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This bread recipe using bread flour, whole wheat flour, and cornmeal is amazing! I love the hint of corn. It rises beautifully and tastes as good as it looks, with a satisfying, slightly crunchy texture lent by the cornmeal. And it always comes out perfect.
This is a fabulous bread for toasting and makes delicious sandwiches, too.
The cornmeal and whole-wheat flour add just enough texture to the bread, and a small amount of sugar sweetens it perfectly.
It’s good to know that healthy stuff goes into what we eat daily.
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Whole wheat cornmeal bread Fast2eat
- Attach the kneading blade in the Bread Maker pan.
- Place ingredients into the bread pan following the recipe order (or following the order and method specified in your Bread Maker's manual – mine is: FIRST, liquid ingredients; SECOND, dry ingredients; LAST, yeast). Note: Make a small indentation in the middle of the flour with a finger or a knife. Add yeast to the indentation, making sure it does not come into contact with the liquid ingredients.
- Carefully insert the bread pan into the Bread Maker and gently close the lid.
- Plug the power cord into a wall outlet. Select the “Whole wheat” bread setting. If available, choose crust colour (I usually set Medium, but if you prefer, set Light or Dark), loaf size (1.5LB), and Press the Start button.
- Caution: Do not use Delay Timer* for recipes with ingredients that can spoil, like eggs or milk. More information at: "Using the Delay Timer".
- Open the lid and while using an Oven Mitt, firmly grasp the bread pan handle and gently pull the pan straight up and out of the machine. CAUTION: The Bread Maker and pan may be very hot! Always handle with care.
- Use a non-stick Spatula to gently loosen the sides of the bread from the pan.
- Turn the bread pan upside down onto a Wire Cooling Rack or clean cooking surface and gently shake until bread falls out onto the rack.
- Cool for about 10-15 minutes before slicing.
- To make perfect slices every time, use a Bread Slicer.
- If it’s too dry, add lukewarm liquid a teaspoon at a time until it looks right.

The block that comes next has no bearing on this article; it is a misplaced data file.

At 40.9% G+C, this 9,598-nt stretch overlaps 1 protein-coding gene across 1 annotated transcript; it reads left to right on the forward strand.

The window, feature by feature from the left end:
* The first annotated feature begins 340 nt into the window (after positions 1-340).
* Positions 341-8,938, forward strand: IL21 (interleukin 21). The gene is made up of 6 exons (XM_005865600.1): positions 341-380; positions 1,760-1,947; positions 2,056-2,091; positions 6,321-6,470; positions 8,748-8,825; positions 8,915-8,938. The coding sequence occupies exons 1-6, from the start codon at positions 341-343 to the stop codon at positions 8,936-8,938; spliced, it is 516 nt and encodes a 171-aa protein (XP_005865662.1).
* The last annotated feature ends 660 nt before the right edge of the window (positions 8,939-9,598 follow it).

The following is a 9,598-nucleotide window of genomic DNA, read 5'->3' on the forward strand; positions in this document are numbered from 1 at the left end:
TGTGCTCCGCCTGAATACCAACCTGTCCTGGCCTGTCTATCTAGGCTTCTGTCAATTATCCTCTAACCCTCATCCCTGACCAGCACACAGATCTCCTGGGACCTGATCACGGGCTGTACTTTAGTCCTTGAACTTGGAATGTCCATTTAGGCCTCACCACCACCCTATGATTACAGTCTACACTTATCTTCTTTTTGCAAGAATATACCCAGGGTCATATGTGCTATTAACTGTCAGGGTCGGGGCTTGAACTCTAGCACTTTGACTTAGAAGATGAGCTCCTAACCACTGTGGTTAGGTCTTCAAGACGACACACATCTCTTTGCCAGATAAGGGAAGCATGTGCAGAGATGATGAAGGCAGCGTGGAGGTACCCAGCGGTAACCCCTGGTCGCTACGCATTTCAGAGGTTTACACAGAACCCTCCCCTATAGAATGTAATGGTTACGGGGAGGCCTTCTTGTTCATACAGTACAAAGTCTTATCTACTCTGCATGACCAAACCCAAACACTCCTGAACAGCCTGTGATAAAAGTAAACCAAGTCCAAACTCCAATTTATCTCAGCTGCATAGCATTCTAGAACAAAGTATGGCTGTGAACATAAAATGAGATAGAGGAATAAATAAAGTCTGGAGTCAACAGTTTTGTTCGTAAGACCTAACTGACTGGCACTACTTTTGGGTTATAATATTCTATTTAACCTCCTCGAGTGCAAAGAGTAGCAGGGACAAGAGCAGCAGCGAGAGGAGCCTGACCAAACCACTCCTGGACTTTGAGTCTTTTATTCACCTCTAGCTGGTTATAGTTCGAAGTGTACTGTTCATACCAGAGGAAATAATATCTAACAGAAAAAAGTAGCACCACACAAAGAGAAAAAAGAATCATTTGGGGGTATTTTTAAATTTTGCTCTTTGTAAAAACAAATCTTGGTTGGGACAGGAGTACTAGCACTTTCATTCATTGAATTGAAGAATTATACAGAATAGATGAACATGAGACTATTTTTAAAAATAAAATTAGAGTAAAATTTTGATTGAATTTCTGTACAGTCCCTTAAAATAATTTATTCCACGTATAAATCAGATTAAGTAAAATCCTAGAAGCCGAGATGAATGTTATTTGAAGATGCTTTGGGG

- If it looks too wet, add flour a tablespoon at a time until it looks right.
- If there is flour on the sides of the pan, use a Silicone Spatula to wipe the flour from the pan.
Weather can affect your ingredients If you live in a moist climate, chances are you’ll need at least the recommended amount of flour, maybe even 1/4 cup to 1/2 cup more. Bread dough should be sticky but still manageable, especially after the first rise. While you’re kneading, the dough should come together and pull away from the sides of the bowl, leaving the bowl mostly clean. I usually aim to have the very bottom of the dough still attached to the bowl. Try not to add too much flour because your bread will be denser. When you pick the dough up, some will stick to your fingers. After the first rise, it will be easier to handle!
You may also make this bread without the aid of a bread machine or make the dough in a bread machine and bake it in the oven. Simply make the dough using your usual method (by hand, electric mixer or bread machine); allow it to rise until puffy, then shape it into a log; and place it in a lightly greased 8 1/2 x 4 1/2-inch (21.5 x 11.5 cm) bread pan. Allow the loaf to rise, covered, until it's crowned about 1 inch (2.54 cm) over the rim of the pan. If you want, brush the risen loaf with the beaten egg white, and sprinkle it with seeds. Bake it in a preheated 350°F/175°C oven for 35 minutes, or until its interior temperature registers 190°F/88°C on an instant-read thermometer. Remove the bread from the oven, remove it from the pan, and cool it on a wire rack.
How can you tell if the bread is fully baked? I like to use a food thermometer. Mine is digital, so it’s very easy to use. Fully cooked bread will be 190-200°F/88-93°C. Bread recipes that include milk will need to cook until 200°F/93°C, but without, you can take it out once it reaches 190°F/88°C. The top will be golden brown.
- Everything You Need to Know to Start Baking Awesome Bread Using a Bread Maker
- Fast2eat Foolproof (Bread maker) Bread Recipes
* “Long-term dietary intake of gluten was not associated with risk of coronary heart disease. However, the avoidance of gluten may result in reduced consumption of beneficial whole grains, which may affect cardiovascular risk. The promotion of gluten-free diets among people without celiac disease should not be encouraged.” (Source: http://www.bmj.com/content/357/bmj.j1892)
* Content and images based on Sunbeam CKSBBR9050-033 Bread Maker User Manual Retrieved from https://www.sunbeam.ca/on/demandware.static/-/Sites-sunbeam-ca-Library/default/dw500b4350/documents/instruction-manuals/CKSBBR9050-033.pdf
To properly prepare your recipe, you may need to use the conversion tables to accurately convert the weight, volume, length, and temperature of all the necessary ingredients. These Fast2eat conversion tables will allow you to ensure that your recipe turns out perfectly and that all measurements are precise and accurate.
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Nutrition information is calculated using an ingredient database and should be considered an estimate.
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